Objective Studies that showed endovascular coiling of ruptured intracranial aneurysms (RAs) to be superior to microsurgical clipping have compared dedicated endovascular interventionists versus open cerebrovascular surgeons. This is the first study to evaluate outcomes of coiling versus clipping of RAs treated by a dual-trained cerebrovascular surgeon using a specific intervention protocol. Methods The prospectively maintained database was reviewed for all patients with RAs undergoing endovascular coiling (± stenting) or clipping by the senior author (dual-trained vascular neurosurgeon) between July 2010 and April 2015. Results Of the 252 patients identified, 70 underwent clipping and 182 underwent endovascular treatment. The mean and median time to last follow-up were 179.6 and 176.5 days in the endovascular cohort and 203.9 and 154.0 days in the surgical cohort. There was no difference in age, gender, World Federation of Neurosurgical Societies grade and Fisher grade, mean aneurysm size, and length of stay in the hospital/intensive care unit. Clipping had a higher proportion of middle cerebral artery aneurysms (37.1% vs. 8.8%; P < 0.001) and a lower proportion of aneurysms in the remaining locations (P < 0.001). 34.5% of the endovascular cohort and 32.9% of the clipping cohort were discharged home. There was no difference in modified Rankin Scale score at first or latest follow-up. Most had no significant disability. Mortality of endovascular treatment was 13.2% compared with 10.0% in clipping, and 16.5% versus 18.6% at the latest follow-up (both nonsignificant). The rate of conversion from coiling to clipping was 25.0%. Conclusions RA treatment should be individualized, with clipping and coiling being 2 complementary arms. Assessment of patient and aneurysm characteristics along with the advantages of both techniques provides an optimal therapeutic modality.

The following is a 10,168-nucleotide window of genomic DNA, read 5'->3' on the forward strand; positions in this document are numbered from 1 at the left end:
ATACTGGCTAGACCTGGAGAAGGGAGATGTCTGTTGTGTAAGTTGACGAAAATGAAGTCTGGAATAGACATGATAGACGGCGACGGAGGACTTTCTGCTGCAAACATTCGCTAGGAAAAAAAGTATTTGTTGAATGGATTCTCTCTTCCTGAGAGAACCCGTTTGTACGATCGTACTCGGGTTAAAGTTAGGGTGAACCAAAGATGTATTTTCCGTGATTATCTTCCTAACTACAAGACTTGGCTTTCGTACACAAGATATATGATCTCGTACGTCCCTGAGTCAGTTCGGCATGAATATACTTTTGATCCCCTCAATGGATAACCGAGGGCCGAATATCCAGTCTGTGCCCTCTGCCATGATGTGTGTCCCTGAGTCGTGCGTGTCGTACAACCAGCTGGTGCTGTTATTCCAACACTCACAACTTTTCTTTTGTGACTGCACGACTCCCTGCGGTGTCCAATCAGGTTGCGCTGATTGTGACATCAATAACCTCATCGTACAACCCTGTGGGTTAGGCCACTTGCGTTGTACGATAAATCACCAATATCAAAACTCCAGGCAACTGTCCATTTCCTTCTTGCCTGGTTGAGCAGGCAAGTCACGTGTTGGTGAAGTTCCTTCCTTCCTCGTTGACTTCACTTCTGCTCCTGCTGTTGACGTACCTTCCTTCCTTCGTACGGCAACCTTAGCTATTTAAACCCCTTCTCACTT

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© 2016 Elsevier Inc.
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- Ruptured cerebral aneurysm
- Subarachnoid hemorrhage